I have personally seen an incredible increase in anxiety in schools over the past ten years. I believe it has a lot to do with the pace of life and the accessibility we have to events happening all around the world, at any given moment.
I know I get overwhelmed as an adult! So think of our children’s brains that are even less equipped to manage this information overload.
Anxiety disorders are a common mental health problem amongst young Australians today. According to reports, anxiety disorders are thought to affect 1 in 5 females between the ages of 16 – 24, and almost 1 in 10 males of the same age.
However, anxiety can begin in children even younger. It has been reported that half of all children and adolescents between the ages of 4 – 17 who suffer from a mental disorder also have an anxiety disorder.
Typically, about half of people with anxiety disorders report experiencing their first symptoms around the age of 11 years.
WHAT'S HAPPENING IN A CHILD'S BRAIN?
Think of the brain as different sections – the front, back, left and right. The sections have to function well on their own and work well together. The stronger the connections between each part, the greater a person’s capacity to relate, respond, learn, and grow.
It’s similar to the way a sports team works: each participant on the team needs to perform to the best of their ability, but if each insists on outperforming everyone else, there is chaos. A strong team comprises members who all participate, whether it means stepping back to let others do what they do best, or working hard on the front line. The brain is the same.
The good news is that the brain is open to change, which is referred to as experience-dependent neuroplasticity. For children, this means that every experience they are exposed to can change and strengthen their brain functions. Understanding what goes on in the mind and brain during anxiety can help to understand how we can assist our children.
Our brains are made up of two hemispheres, the left and the right. Each side is connected to the other by a bundle of fibres, or corpus callosum. It is along these fibres that communication occurs, but sometimes, especially during anxiety, the messages don’t flow smoothly. The left and right side have different ways of dealing with situations, and both are needed for various reasons. During anxiety, the right side typically takes over, and we feel overwhelmed and nonsensical.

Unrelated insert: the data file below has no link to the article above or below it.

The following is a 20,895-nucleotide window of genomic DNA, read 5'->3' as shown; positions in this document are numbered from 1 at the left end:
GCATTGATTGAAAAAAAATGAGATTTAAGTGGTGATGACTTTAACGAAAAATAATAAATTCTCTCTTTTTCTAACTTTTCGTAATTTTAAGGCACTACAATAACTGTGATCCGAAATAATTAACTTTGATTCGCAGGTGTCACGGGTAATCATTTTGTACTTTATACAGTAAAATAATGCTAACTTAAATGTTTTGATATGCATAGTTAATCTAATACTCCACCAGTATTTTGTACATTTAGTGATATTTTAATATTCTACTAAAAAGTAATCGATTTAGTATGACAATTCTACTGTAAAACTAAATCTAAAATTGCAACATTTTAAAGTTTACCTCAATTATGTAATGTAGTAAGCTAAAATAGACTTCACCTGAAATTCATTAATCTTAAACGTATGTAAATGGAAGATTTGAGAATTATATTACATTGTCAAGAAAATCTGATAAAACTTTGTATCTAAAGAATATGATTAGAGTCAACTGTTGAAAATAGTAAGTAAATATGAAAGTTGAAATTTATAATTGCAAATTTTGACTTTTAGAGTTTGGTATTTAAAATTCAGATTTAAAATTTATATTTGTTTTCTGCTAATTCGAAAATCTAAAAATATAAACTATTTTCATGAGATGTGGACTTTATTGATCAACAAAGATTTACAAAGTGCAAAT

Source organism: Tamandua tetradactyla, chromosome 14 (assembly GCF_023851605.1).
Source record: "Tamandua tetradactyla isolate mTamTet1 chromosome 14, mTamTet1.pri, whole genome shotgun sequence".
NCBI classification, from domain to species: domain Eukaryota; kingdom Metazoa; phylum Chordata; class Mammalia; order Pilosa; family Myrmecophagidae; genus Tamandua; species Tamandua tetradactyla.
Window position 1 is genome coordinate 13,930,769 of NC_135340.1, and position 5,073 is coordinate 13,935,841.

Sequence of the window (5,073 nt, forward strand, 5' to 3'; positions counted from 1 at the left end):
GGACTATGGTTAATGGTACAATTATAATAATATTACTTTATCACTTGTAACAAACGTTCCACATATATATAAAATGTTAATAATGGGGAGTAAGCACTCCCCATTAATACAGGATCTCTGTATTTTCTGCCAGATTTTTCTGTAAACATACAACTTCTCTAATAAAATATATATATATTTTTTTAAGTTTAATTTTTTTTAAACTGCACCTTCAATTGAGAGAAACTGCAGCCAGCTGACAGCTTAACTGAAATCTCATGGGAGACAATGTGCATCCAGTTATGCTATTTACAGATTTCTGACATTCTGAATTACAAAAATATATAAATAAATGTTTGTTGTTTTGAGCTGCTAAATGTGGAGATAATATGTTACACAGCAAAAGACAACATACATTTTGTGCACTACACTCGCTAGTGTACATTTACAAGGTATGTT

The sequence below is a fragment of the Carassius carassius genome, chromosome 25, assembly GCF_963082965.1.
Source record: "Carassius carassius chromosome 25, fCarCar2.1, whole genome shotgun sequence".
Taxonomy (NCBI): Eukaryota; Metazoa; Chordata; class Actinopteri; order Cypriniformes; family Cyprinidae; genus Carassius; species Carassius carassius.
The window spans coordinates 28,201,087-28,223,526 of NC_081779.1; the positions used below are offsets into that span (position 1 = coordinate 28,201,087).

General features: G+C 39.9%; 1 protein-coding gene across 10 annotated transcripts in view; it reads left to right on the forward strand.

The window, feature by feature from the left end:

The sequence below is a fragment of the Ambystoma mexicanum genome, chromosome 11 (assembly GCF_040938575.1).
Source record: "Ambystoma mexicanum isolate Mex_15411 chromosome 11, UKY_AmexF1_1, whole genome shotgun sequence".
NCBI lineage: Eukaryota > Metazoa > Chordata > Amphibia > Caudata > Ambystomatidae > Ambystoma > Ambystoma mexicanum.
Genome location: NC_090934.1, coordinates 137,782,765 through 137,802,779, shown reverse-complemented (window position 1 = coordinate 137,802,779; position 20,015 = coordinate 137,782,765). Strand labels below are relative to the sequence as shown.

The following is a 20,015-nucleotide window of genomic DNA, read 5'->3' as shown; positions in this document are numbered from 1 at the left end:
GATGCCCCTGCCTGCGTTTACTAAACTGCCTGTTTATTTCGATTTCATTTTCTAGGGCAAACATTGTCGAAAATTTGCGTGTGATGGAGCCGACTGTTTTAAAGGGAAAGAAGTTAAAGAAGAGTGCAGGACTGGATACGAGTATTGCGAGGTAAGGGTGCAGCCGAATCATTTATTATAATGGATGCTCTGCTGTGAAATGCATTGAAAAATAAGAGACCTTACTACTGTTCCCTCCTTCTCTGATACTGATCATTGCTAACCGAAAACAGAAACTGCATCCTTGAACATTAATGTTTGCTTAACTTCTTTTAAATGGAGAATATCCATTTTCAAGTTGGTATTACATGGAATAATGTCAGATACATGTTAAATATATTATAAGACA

The left side of the brain is our logic; it describes or experiences everything in a logical manner. The right side deals with emotions and the bigger picture of what each experience means. It draws on feelings, imagery, and memories, and is directed by sensations in the body along with messages from our lower brain – the major player in anxiety conditions. Both sides of the brain need to work together for our feelings, logic, and emotions to be in harmony.
Adults can help children reinforce the connections in their brain so that all the sides work together.
PARENTS AND TEACHERS CAN HELP KIDS WITH ANXIETY
If a child is experiencing anxiety, there is a great deal parents and teachers can do to help.
Adults can teach children relaxation techniques, encourage them to speak about their fears, and practise breathing, mindfulness and grounding exercises with their child.
Specialist programs that focus on mindfulness can help children respond to anxiety and stress. By learning to develop self-awareness, partaking in programs that help develop stronger social skills and other coping mechanisms, and participating in relaxing exercises, such as yoga and non–competitive sports programs children and teens can increase their impulse control and develop self-regulation to help them cope with anxiety.
Through increased empathy, improved confidence, stronger communication skills, and effective mindfulness and relaxation techniques, children can successfully build their own toolkits to help overcome anxiety.
HOW CAN LIFE SKILLS GROUP HELP ANXIOUS CHILDREN?
At Life Skills Group we not only give children tools to overcome anxiety, we also educate teachers and parents to help children succeed.